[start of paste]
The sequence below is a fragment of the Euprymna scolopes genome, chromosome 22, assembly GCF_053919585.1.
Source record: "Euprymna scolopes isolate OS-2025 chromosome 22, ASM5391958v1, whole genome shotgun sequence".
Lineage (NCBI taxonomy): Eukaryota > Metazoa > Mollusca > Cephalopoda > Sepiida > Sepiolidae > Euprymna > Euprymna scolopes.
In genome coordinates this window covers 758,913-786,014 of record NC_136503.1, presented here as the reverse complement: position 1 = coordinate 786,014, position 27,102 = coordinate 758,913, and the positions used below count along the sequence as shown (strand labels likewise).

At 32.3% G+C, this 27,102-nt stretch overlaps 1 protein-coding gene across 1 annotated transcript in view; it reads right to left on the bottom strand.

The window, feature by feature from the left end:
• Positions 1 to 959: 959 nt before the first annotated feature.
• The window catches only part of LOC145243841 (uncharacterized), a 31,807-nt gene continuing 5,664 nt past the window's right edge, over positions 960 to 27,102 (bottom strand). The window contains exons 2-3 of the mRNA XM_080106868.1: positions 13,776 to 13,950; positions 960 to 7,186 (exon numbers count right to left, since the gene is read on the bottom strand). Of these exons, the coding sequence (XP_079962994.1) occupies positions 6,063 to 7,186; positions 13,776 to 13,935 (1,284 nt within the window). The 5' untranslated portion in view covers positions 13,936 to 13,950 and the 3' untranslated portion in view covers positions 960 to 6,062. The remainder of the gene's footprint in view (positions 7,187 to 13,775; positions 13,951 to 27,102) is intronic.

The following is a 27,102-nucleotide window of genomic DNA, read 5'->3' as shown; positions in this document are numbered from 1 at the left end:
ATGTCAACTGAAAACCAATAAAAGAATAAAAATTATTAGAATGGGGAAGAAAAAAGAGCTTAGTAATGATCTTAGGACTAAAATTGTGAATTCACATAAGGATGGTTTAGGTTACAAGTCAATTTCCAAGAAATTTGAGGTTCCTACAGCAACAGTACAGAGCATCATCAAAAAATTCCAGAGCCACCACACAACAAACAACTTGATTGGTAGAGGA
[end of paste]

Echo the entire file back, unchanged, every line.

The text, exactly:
The sequence below is a fragment of the Euprymna scolopes genome, chromosome 22, assembly GCF_053919585.1.
Source record: "Euprymna scolopes isolate OS-2025 chromosome 22, ASM5391958v1, whole genome shotgun sequence".
Lineage (NCBI taxonomy): Eukaryota > Metazoa > Mollusca > Cephalopoda > Sepiida > Sepiolidae > Euprymna > Euprymna scolopes.
In genome coordinates this window covers 758,913-786,014 of record NC_136503.1, presented here as the reverse complement: position 1 = coordinate 786,014, position 27,102 = coordinate 758,913, and the positions used below count along the sequence as shown (strand labels likewise).

At 32.3% G+C, this 27,102-nt stretch overlaps 1 protein-coding gene across 1 annotated transcript in view; it reads right to left on the bottom strand.

The window, feature by feature from the left end:
• Positions 1 to 959: 959 nt before the first annotated feature.
• The window catches only part of LOC145243841 (uncharacterized), a 31,807-nt gene continuing 5,664 nt past the window's right edge, over positions 960 to 27,102 (bottom strand). The window contains exons 2-3 of the mRNA XM_080106868.1: positions 13,776 to 13,950; positions 960 to 7,186 (exon numbers count right to left, since the gene is read on the bottom strand). Of these exons, the coding sequence (XP_079962994.1) occupies positions 6,063 to 7,186; positions 13,776 to 13,935 (1,284 nt within the window). The 5' untranslated portion in view covers positions 13,936 to 13,950 and the 3' untranslated portion in view covers positions 960 to 6,062. The remainder of the gene's footprint in view (positions 7,187 to 13,775; positions 13,951 to 27,102) is intronic.

The following is a 27,102-nucleotide window of genomic DNA, read 5'->3' as shown; positions in this document are numbered from 1 at the left end:
ATGTCAACTGAAAACCAATAAAAGAATAAAAATTATTAGAATGGGGAAGAAAAAAGAGCTTAGTAATGATCTTAGGACTAAAATTGTGAATTCACATAAGGATGGTTTAGGTTACAAGTCAATTTCCAAGAAATTTGAGGTTCCTACAGCAACAGTACAGAGCATCATCAAAAAATTCCAGAGCCACCACACAACAAACAACTTGATTGGTAGAGGA